First pill for fecal transplants gets FDA approval

WASHINGTON — U.S. health officials on Wednesday approved the first pill made from healthy bacteria found in human waste to fight dangerous intestinal infections — an easier way to perform so-called fecal transplants.

The new treatment from Seres Therapeutics provides a simpler, rigorously tested version of stool-based procedures that some medical specialists have been using for more than a decade to help patients.

The Food and Drug Administration has authorized the capsules for adults 18 and older who are at risk for repeated infections with Clostridium difficile, a bacteria that can cause severe nausea, cramps and diarrhea.

C. diff is particularly dangerous when reproducing, causing between 15,000 and 30,000 deaths per year. It can be killed with antibiotics, but they also destroy the good bacteria that live in the gut, making it more vulnerable to future infections. The new capsules are approved for patients who have already received antibiotic treatment.

More than 10 years ago, some doctors began reporting the success of fecal transplants — using stool from a healthy donor — to restore the gut’s healthy balance and prevent reinfections.

The FDA last year approved the first pharmaceutical-grade version of the treatment from rival drugmaker Ferring Pharmaceuticals. But this company’s product – like most original procedures – must be administered rectally.

Seres, based in Cambridge, Massachusetts, will market its drug as a less invasive option. The treatment will be sold under the Vowst brand and comes as a regimen of four daily capsules taken for three consecutive days.

The two recent FDA approvals are the product of years of pharmaceutical industry research into the microbiome, the community of bacteria, viruses, and fungi that live in the gut.

Currently, most fecal transplants are provided by a network of stool banks that have been popping up in medical facilities and hospitals across the country.

While the availability of new FDA-approved options should reduce demand for stool bank donations, some plan to stay open.

OpenBiome, the largest stool bank in the United States, said it will continue to serve patients who are not eligible for FDA-approved products, such as children and adults with treatment-resistant cases. It has provided more than 65,000 stool samples for C. diff patients since 2013.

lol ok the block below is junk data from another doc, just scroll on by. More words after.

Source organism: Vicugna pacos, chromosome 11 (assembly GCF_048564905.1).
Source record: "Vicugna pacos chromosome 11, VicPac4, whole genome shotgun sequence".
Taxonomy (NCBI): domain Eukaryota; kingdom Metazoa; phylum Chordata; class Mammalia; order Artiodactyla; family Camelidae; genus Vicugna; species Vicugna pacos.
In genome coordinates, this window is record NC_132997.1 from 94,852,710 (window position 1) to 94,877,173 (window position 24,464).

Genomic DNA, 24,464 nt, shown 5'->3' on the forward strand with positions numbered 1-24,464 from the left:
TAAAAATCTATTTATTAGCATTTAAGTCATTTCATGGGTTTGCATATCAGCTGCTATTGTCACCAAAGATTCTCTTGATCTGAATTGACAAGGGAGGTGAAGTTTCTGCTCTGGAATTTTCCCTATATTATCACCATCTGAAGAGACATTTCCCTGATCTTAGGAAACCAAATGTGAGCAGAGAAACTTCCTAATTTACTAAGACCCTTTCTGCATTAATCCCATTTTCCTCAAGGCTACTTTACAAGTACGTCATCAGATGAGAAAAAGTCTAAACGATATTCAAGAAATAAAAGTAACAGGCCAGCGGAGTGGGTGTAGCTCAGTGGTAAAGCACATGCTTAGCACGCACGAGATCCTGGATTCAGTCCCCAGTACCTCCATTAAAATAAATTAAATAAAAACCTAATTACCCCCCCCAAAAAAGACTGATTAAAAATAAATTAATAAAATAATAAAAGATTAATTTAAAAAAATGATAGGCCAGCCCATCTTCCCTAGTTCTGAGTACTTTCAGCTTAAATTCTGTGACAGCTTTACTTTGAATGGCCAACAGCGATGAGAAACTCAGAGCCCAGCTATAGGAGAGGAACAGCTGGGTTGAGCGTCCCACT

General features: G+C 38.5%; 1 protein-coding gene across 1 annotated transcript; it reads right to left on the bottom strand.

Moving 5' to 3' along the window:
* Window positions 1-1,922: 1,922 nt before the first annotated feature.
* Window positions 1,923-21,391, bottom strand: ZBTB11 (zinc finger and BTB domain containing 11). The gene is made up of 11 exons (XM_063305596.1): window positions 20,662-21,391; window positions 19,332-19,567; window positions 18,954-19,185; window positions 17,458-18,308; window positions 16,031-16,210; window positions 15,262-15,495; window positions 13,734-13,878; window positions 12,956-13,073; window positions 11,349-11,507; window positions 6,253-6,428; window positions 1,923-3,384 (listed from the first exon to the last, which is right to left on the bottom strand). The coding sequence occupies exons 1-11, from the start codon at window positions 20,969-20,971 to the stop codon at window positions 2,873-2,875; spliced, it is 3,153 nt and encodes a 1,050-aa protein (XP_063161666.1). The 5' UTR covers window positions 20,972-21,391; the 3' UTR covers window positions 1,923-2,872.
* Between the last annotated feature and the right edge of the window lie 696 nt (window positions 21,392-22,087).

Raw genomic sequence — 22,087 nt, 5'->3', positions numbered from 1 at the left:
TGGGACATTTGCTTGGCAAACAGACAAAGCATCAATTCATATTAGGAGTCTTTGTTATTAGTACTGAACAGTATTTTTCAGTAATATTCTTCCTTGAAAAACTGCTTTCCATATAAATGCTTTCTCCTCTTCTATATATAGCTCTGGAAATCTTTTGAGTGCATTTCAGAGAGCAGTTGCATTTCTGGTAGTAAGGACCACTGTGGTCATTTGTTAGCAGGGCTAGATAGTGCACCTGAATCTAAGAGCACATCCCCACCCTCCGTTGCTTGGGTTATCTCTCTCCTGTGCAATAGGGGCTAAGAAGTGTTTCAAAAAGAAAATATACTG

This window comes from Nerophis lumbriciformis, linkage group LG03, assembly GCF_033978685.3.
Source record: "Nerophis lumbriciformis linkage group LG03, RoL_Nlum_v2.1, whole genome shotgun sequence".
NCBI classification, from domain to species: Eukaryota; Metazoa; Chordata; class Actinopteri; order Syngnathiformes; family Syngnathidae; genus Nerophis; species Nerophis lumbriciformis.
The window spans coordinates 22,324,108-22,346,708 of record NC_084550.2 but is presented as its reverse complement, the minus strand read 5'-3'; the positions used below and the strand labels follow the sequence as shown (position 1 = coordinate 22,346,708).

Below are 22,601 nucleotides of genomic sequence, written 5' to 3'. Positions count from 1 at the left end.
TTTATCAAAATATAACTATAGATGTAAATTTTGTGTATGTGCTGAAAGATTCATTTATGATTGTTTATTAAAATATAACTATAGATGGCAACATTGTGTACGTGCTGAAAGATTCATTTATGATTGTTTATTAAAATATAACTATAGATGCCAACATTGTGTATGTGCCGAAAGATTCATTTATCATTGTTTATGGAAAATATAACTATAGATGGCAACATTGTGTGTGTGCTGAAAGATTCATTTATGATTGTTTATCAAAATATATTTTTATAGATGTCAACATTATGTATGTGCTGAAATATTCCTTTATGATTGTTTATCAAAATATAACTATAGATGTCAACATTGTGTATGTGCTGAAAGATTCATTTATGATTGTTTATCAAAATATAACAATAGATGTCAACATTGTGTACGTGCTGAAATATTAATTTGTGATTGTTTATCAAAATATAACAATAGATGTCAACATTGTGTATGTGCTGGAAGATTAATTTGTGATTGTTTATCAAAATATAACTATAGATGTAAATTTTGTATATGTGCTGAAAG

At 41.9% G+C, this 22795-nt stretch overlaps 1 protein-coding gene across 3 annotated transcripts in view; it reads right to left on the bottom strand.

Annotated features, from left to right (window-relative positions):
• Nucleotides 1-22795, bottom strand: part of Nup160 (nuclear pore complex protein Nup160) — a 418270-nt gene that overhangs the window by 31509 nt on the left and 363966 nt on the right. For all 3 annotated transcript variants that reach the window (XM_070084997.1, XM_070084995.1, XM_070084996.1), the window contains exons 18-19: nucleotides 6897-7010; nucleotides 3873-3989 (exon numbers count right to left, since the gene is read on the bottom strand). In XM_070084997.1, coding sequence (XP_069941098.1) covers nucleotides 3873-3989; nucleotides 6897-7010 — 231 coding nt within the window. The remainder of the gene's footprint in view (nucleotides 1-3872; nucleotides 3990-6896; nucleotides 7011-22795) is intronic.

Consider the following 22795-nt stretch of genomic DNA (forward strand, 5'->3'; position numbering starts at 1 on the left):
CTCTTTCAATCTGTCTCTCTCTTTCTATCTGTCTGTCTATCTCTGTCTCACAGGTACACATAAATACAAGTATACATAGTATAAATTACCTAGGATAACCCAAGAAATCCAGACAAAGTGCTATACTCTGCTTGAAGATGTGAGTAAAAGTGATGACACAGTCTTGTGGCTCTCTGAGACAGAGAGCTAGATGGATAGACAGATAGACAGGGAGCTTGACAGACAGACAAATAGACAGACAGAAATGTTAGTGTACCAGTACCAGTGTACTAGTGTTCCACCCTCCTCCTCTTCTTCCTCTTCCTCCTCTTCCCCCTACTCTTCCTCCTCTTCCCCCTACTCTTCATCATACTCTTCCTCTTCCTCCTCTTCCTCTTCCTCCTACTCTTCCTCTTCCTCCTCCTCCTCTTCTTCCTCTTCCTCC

“OpenBiome is committed to maintaining safe access to ‘fecal transplantation’ for these patients as a vital last line of defense,” said Dr. Majdi Osman, the group’s chief medical officer.

OpenBiome’s standard stool treatment costs less than $1,700 and usually ships as a frozen solution within days of ordering. Seres did not disclose the price it will charge for its capsules in a statement late Wednesday.

“We want to make the commercial experience for physicians and patients as easy as possible,” said Eric Shaff, CEO of the company, in an interview ahead of the announcement. “Ease of administration – in our view – is one aspect of the value we provide.”

Oversight of the nascent U.S. stool bank industry has created regulatory headaches for the FDA, which has traditionally not vetted in-house products and procedures used in medical offices. Early in the trend, the FDA warned consumers about the risks of potential infections from fecal transplants as some people searched for questionable “do it yourself” methods from videos and websites. .

Seres executives say their manufacturing process relies on the same techniques and equipment used to purify blood products and other biological therapies.

The company begins with stool provided by a small group of donors who are screened for various risks and health conditions. Their stools are also tested for dozens of potential viruses, infections and parasites.

The company then processes the samples to remove waste, isolate healthy bacteria, and kill any other lingering organisms. Thousands of capsules can be made from each stool sample, making it a more efficient process than current fecal transplants, the company says.

The FDA warned in its approval announcement that the drug “may carry a risk of transmitting infectious agents. It is also possible that Vowst contains food allergens,” the agency noted.

The FDA approved the treatment based on a study of 180 patients in which nearly 88% of patients taking the capsules experienced no reinfection after 8 weeks, compared with 60% of those who received dummy pills.

Common side effects included abdominal swelling, constipation, and diarrhea.


This story has been corrected to show that Eric Shaff is the CEO of Seres Therapeutics, not its CFO.


Follow Matthew Perrone on Twitter: @AP_FDAwriter ___

The Associated Press Health and Science Department is supported by the Howard Hughes Medical Institute Science and Education Media Group. The AP is solely responsible for all content.

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